The adult Eulachon trap was installed in the Taiya River on April 26th, and the wait for the arrival of the fish began. The design of the Taiya River fish trap was based on a trap successfully used to catch adult Eulachon by the Chilkoot Indian Association and Takshanuk Watershed Council in the neighboring community of Haines. The fish trap included two large wings (about 16 ft long x 4 ft tall), and a holding pen (6 ft long x 2ft wide x 4 ft tall; Figure 2). The trap functioned similar to a fyke net in that the wings served to corral fish swimming upstream towards the central holding pen. Once captured, the fish were pulled from the pen using dip nets. Small doors on the holding pen were opened to allow Eulachon to escape when monitoring was not taking place.

Researchers collect fish from a trap on the Taiya River, Skagway, Alaska.
Figure 2. Fish trap in the Taiya River, Skagway Alaska. The trap consists of two wings and a center cage. The wings guide fish swimming upstream into the center cage where they are held until released.

We checked the trap on the incoming and outgoing tides day to day eagerly anticipating the arrival of fish. Multiple days passed, but the Taiya river trap remained empty. Rumors circulated that Eulachon had arrived in Haines a few days earlier. Sea Lions, which are known to arrive with the Eulachon, had been spotted from Yukutania Point headed towards the mouth of the Taiya River. The small silvery fish finally appeared on May 2nd. Accompanying the arrival of Eulachon was a surge in wildlife at the mouth of the Taiya. At the height of the run, thousands of gulls flew overhead of the trap, diving to pluck fish from the water. Harbor seals swam like torpedoes through the water chasing fish. Eagles perched along the shore observed the chaos. Seals would occasionally pop their heads out of the water to inspect us going about our work.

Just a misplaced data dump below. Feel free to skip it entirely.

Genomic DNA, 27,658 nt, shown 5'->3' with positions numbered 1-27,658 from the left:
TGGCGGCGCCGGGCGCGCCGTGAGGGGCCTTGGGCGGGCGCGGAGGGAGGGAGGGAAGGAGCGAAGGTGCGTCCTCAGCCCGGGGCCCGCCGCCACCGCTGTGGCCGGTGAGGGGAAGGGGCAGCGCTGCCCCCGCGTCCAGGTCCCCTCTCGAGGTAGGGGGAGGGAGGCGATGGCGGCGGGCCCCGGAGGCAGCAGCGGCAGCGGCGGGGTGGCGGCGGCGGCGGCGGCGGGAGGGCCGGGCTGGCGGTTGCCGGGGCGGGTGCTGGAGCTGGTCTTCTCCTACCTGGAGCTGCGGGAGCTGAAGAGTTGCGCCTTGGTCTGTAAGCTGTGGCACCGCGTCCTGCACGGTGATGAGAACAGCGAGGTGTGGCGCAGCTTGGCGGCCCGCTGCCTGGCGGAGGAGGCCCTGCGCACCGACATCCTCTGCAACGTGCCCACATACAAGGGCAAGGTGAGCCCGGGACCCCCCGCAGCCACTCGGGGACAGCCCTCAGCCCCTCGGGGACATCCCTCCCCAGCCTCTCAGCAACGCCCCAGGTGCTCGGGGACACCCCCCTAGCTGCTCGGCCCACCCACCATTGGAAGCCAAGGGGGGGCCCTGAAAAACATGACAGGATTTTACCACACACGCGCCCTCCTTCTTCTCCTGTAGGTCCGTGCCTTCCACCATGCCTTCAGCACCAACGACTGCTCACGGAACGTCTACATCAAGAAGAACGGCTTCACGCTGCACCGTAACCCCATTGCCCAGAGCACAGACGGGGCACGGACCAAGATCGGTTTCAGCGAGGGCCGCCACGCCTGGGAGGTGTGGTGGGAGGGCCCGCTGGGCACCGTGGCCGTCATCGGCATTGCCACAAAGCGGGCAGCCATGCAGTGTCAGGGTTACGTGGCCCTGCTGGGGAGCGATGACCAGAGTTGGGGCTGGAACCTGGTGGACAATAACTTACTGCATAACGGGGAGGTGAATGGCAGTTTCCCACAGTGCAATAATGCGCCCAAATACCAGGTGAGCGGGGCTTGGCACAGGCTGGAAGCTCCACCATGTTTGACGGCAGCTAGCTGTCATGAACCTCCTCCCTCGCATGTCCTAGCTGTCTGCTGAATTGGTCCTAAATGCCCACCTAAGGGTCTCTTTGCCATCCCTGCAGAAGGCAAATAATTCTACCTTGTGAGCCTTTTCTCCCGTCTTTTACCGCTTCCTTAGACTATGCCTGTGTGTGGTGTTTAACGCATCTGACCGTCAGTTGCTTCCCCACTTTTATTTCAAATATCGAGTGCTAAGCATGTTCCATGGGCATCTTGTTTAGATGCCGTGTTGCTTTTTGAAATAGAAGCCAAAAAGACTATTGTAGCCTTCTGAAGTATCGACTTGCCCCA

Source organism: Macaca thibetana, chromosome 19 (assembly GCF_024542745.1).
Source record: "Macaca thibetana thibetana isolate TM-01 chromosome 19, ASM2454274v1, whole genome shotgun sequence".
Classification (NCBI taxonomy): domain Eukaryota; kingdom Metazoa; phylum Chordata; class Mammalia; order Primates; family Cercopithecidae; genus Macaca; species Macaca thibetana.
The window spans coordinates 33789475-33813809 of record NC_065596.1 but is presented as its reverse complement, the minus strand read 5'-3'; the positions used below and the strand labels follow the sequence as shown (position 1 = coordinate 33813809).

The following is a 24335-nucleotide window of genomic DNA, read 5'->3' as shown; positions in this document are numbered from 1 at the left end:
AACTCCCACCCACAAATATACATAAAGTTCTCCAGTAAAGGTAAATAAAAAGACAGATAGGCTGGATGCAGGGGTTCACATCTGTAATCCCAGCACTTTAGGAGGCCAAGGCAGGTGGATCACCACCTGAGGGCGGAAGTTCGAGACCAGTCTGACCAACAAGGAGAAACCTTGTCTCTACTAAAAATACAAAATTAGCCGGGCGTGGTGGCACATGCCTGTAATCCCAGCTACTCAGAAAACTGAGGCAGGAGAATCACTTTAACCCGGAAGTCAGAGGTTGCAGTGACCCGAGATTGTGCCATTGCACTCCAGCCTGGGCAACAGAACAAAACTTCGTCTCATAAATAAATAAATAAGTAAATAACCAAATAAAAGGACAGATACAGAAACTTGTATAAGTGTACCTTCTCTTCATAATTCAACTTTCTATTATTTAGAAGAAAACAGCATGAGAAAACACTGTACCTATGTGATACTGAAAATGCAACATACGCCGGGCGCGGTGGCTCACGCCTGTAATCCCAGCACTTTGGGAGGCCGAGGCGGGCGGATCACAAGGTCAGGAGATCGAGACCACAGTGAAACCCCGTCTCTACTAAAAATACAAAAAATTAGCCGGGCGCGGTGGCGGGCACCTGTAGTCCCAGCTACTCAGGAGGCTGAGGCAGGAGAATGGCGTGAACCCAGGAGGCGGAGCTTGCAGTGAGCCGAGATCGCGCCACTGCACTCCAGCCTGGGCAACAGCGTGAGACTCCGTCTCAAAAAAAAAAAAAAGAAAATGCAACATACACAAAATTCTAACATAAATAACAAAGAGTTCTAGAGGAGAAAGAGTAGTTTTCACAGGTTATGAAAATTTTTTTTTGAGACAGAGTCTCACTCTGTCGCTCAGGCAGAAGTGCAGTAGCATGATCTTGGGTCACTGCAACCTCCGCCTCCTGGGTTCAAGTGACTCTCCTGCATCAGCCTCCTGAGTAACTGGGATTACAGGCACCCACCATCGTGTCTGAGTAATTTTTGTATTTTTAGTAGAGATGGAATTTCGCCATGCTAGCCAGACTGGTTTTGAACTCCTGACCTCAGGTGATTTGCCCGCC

We counted and identified the sex of 171 Eulachon. Captured fish were held in water filled bins to minimize stress from processing (Figure 3). Fish were measured for length (mm) and weight (g). We released the majority of fish collected. Captured Eulachon had an average weight of 32.3g (Stdev ± 7.44) and an average length of 170.5mm (Stdev ± 12.45). The adult Eulachon run was 20.5% female and 79.5% male, or 3.9:1 ratio of males to females. Similar sex ratios have been observed elsewhere, but these finding raise questions about whether our sampling technique may be missing females because of their tendency to enter the river in separate waves and retreat to the bay in the daytime (Willson et al. 2006). Eighteen females were retained to be dissected to determine relative fecundity (how many eggs each female carried). On average females carried 16,912 eggs each (Stdev ± 5,337). During adult trapping, environmental parameters such as water temperature, tide state and height, wind speed, and river discharges were recorded. We determined the adult Eulachon run to be over on June 8th, when no pre-spawn adults had been captured for more than a week.

A researcher handles a captured eulachon.
Figure 3. Klondike Gold Rush National Historical Park biological science technician, Andrew Waldo, holding a captured Eulachon. Note the plastic holding bin used for captured Eulachon.